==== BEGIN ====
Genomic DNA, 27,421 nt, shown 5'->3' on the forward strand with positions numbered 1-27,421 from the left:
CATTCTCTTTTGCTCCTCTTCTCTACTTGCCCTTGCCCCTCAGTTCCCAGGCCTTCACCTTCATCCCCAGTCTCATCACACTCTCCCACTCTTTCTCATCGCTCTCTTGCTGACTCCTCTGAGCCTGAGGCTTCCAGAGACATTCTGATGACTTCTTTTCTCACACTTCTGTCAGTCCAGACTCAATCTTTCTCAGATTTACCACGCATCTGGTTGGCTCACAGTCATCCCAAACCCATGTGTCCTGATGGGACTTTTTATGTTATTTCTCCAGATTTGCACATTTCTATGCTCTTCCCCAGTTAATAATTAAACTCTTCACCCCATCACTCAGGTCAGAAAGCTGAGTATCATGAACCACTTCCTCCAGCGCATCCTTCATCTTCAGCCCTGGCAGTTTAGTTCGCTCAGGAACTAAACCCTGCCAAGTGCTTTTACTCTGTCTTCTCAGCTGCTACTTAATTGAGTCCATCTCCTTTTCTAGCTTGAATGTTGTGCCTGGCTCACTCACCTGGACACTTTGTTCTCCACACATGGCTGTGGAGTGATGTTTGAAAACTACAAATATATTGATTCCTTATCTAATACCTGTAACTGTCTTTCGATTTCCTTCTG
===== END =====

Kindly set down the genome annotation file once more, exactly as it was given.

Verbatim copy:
Genomic DNA, 27,421 nt, shown 5'->3' on the forward strand with positions numbered 1-27,421 from the left:
CATTCTCTTTTGCTCCTCTTCTCTACTTGCCCTTGCCCCTCAGTTCCCAGGCCTTCACCTTCATCCCCAGTCTCATCACACTCTCCCACTCTTTCTCATCGCTCTCTTGCTGACTCCTCTGAGCCTGAGGCTTCCAGAGACATTCTGATGACTTCTTTTCTCACACTTCTGTCAGTCCAGACTCAATCTTTCTCAGATTTACCACGCATCTGGTTGGCTCACAGTCATCCCAAACCCATGTGTCCTGATGGGACTTTTTATGTTATTTCTCCAGATTTGCACATTTCTATGCTCTTCCCCAGTTAATAATTAAACTCTTCACCCCATCACTCAGGTCAGAAAGCTGAGTATCATGAACCACTTCCTCCAGCGCATCCTTCATCTTCAGCCCTGGCAGTTTAGTTCGCTCAGGAACTAAACCCTGCCAAGTGCTTTTACTCTGTCTTCTCAGCTGCTACTTAATTGAGTCCATCTCCTTTTCTAGCTTGAATGTTGTGCCTGGCTCACTCACCTGGACACTTTGTTCTCCACACATGGCTGTGGAGTGATGTTTGAAAACTACAAATATATTGATTCCTTATCTAATACCTGTAACTGTCTTTCGATTTCCTTCTG